A short spell without debt
The memory of the drought of 2021 was fresh in her mind even a year later. That year, as she had always hoped and prayed, Sohdi was looking forward to good rains when she sowed her three-acre spread with millets, guar and lentils. But no rain fell and her seedlings withered under the merciless sun.
The next year, she underwent agricultural training by Community World Service Asia and with it received an 8-kilogram bag of millet seeds. She sowed half of that, saving the remainder to be used in 2023. But if 2021 was the year of the drought, 2022 turned out to be the year of the floods. In July when her seedlings seemed to be coming along nicely, the rain began and for the next eight weeks it did not let up. In fact, when it did pause for a couple of hours, the sun did not show because of the thick, dark overcast. Sohdi knew it then that there would be little or nothing to harvest. No surprise then that in November she reaped a mere 40 kilograms from her entire millet patch. That was less than a quarter of the usual yield when rains come on time.
The land she had under guar, mong and sesame did only marginally better. The entire crop which with less but timely rain should have fetched upward of PKR 60,000 (Approx. USD 208) accrued her a mere PKR 20,000 (Approx. USD 69). The last instalment of food aid was behind her, but she still had rations to see her and her five sons through another month. Ever judicious, Sohdi invested PKR 6000 (Approx. USD 21) to purchase a goat. A little paid for dry rations and clothing for her boys. The remaining amount was given away as a wedding gift to a relative. Why couldn’t this unnecessary expense be avoided in these difficult times?
“This had to be done because when my sons wed, they will receive similar presents. This is our age-old way. It has to be followed,” she explained.
Meanwhile, over the past six months when she did not have to purchase rations, Sohdi had saved up nearly PKR 14,000 (Approx. USD 49) from her eldest son Chanesar’s earning. The boy, an unskilled construction labourer, is an expert in building thorn hedges that surround the compound of most houses in Umerkot. But one of the goats died of illness following the non-stop rain. Nevertheless, things looked reasonable for Sohdi and her boys because she was not under debt when the new year dawned.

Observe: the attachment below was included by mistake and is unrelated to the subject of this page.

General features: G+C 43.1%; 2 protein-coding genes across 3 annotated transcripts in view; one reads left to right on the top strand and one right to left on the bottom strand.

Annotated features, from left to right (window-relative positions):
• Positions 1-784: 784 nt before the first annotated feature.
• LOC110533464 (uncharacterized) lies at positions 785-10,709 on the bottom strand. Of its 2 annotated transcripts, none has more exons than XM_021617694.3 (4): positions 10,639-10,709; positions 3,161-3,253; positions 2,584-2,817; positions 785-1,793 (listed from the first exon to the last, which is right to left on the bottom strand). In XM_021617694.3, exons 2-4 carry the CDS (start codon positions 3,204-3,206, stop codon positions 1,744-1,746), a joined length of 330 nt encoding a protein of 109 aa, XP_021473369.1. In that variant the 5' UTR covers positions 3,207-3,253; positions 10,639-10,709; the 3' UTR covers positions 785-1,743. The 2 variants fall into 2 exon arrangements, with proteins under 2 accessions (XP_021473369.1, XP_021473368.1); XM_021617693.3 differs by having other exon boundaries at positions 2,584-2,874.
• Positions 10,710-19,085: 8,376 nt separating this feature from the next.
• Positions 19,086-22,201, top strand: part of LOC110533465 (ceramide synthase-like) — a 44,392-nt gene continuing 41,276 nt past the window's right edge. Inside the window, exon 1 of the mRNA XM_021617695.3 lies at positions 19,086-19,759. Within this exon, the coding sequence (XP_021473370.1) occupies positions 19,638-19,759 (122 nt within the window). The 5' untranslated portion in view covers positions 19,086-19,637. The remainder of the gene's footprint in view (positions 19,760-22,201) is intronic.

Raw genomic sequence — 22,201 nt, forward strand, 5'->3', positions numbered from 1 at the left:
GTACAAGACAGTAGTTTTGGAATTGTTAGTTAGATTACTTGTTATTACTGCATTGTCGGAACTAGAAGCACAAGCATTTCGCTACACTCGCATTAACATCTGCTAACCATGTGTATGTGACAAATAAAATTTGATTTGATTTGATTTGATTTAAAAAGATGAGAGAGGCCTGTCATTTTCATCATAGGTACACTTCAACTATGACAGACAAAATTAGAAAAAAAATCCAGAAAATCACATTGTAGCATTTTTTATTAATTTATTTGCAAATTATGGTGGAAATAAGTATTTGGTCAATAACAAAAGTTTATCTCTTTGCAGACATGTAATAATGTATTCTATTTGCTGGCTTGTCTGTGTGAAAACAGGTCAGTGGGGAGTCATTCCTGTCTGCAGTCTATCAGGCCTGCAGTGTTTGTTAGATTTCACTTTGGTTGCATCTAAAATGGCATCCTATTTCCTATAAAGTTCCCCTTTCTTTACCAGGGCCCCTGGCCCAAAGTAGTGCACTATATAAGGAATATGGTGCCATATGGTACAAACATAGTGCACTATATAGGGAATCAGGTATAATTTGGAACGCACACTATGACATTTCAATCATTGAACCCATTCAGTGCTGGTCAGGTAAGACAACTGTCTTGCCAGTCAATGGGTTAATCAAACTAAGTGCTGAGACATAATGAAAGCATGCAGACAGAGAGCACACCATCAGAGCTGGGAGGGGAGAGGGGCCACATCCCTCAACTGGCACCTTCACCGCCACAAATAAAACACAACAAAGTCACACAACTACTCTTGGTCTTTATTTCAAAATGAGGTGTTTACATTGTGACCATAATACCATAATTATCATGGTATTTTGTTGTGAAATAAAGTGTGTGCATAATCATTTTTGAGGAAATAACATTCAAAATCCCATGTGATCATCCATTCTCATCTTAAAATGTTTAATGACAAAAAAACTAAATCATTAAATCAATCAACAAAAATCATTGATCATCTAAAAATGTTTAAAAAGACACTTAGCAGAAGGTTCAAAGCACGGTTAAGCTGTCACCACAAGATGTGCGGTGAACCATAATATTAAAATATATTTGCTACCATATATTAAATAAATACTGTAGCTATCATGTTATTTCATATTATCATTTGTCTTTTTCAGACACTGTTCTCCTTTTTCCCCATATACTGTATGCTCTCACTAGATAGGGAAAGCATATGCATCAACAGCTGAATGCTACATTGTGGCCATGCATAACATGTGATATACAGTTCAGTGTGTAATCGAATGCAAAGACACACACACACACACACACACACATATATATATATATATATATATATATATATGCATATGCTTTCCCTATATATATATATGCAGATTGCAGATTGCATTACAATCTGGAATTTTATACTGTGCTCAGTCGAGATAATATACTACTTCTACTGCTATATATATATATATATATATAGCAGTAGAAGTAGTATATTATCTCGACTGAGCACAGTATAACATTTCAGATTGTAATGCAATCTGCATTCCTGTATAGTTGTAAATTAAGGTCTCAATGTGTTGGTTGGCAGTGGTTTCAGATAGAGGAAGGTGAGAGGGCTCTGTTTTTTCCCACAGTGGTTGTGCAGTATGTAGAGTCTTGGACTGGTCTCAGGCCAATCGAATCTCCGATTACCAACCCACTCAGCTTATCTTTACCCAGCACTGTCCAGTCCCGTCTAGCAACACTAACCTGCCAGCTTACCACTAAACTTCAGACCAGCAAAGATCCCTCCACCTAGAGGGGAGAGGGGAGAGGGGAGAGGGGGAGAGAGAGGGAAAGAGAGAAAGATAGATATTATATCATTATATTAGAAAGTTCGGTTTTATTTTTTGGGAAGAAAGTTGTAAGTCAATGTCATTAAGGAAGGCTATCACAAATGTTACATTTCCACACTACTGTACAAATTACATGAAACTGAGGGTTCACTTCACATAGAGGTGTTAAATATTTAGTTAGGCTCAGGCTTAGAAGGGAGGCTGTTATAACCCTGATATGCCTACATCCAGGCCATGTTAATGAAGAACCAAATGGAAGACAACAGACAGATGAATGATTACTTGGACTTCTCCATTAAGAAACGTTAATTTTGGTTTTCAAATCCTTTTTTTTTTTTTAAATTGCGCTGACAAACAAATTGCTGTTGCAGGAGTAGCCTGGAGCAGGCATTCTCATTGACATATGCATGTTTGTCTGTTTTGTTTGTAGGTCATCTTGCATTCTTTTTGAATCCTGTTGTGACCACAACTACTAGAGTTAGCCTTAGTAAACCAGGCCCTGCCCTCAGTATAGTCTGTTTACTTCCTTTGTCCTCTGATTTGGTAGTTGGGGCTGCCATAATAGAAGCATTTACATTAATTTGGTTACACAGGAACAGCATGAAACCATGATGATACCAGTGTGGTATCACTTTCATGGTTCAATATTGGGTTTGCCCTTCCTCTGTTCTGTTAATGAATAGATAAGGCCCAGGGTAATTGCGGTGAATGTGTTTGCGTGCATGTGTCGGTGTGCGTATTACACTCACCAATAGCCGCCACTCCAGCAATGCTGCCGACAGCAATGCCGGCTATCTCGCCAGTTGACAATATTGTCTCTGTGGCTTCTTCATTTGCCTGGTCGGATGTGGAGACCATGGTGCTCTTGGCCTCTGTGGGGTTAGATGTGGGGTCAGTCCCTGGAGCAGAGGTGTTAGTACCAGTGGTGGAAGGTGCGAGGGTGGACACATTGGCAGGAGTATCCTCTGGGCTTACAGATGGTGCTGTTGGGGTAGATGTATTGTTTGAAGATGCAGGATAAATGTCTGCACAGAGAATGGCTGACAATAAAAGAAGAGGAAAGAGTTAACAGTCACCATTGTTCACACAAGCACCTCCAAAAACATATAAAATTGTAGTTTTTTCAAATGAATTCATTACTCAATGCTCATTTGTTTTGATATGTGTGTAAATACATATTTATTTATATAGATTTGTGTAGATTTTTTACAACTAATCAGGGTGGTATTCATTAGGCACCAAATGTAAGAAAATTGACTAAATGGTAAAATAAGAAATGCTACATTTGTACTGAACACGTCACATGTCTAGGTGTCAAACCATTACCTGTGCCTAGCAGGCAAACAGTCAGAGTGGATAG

“I and so many others like me who faced the same situation in 2021, were lucky that we had food assistance. Had that not been in place, we would all have owed the local storekeeper nothing less than PKR 60,000 each,” she said with hands held together in a gesture of thankfulness.
In early February 2023, Sohdi knew there was no more food assistance, and so she had plans. In four weeks she and Chanesar will leave for the canal-irrigated region to the west of Umerkot district. For four weeks thereafter they will help in the wheat harvest and return home with about 360 kilograms of wheat as their wages. Earlier, since the death of her husband and the boys being too young to work, Sohdi had always gone alone to the harvest. The wages for a single person had never added up to more than 120 kilograms.
What she and her boy will earn in wheat grain will last them just two months. Then, said Sohdi, it will be time to sow the summer crops and hope that neither deluge nor drought hits them again. Meanwhile, Chanesar will be hard at work building his thorn hedges not just for his own village but he will even go to neighbouring ones wherever his expertise is needed.
“He’ll have to work hard because he is engaged to be married next winter,” Sohdi disclosed. Cutting every nonessential expense, Sohdi planned to save for the big day when Chanesar dresses as the groom.
But despite all one’s good wishes for the people of Umerkot, one could not say how nature would treat them next summer. What if, God forbid, the rains do not help?
“I am fortunate to be totally free of loan right now. If the crop is a success in November, we will have plenty of food and cash for the wedding. If not, I can always borrow as I have done in the past.”
For Sohdi and so many others like her, the loan is a cyclical burden: she goes under debt, harvests a good crop and repays. A year goes by without it and then if need be, she borrows again. For her, a widow, the other fall back is the kindness of relatives who always come forward to help her in dire situations. And so life goes on for Sohdi, her five boys and innumerable other people of Umerkot who depend on summer rains for survival.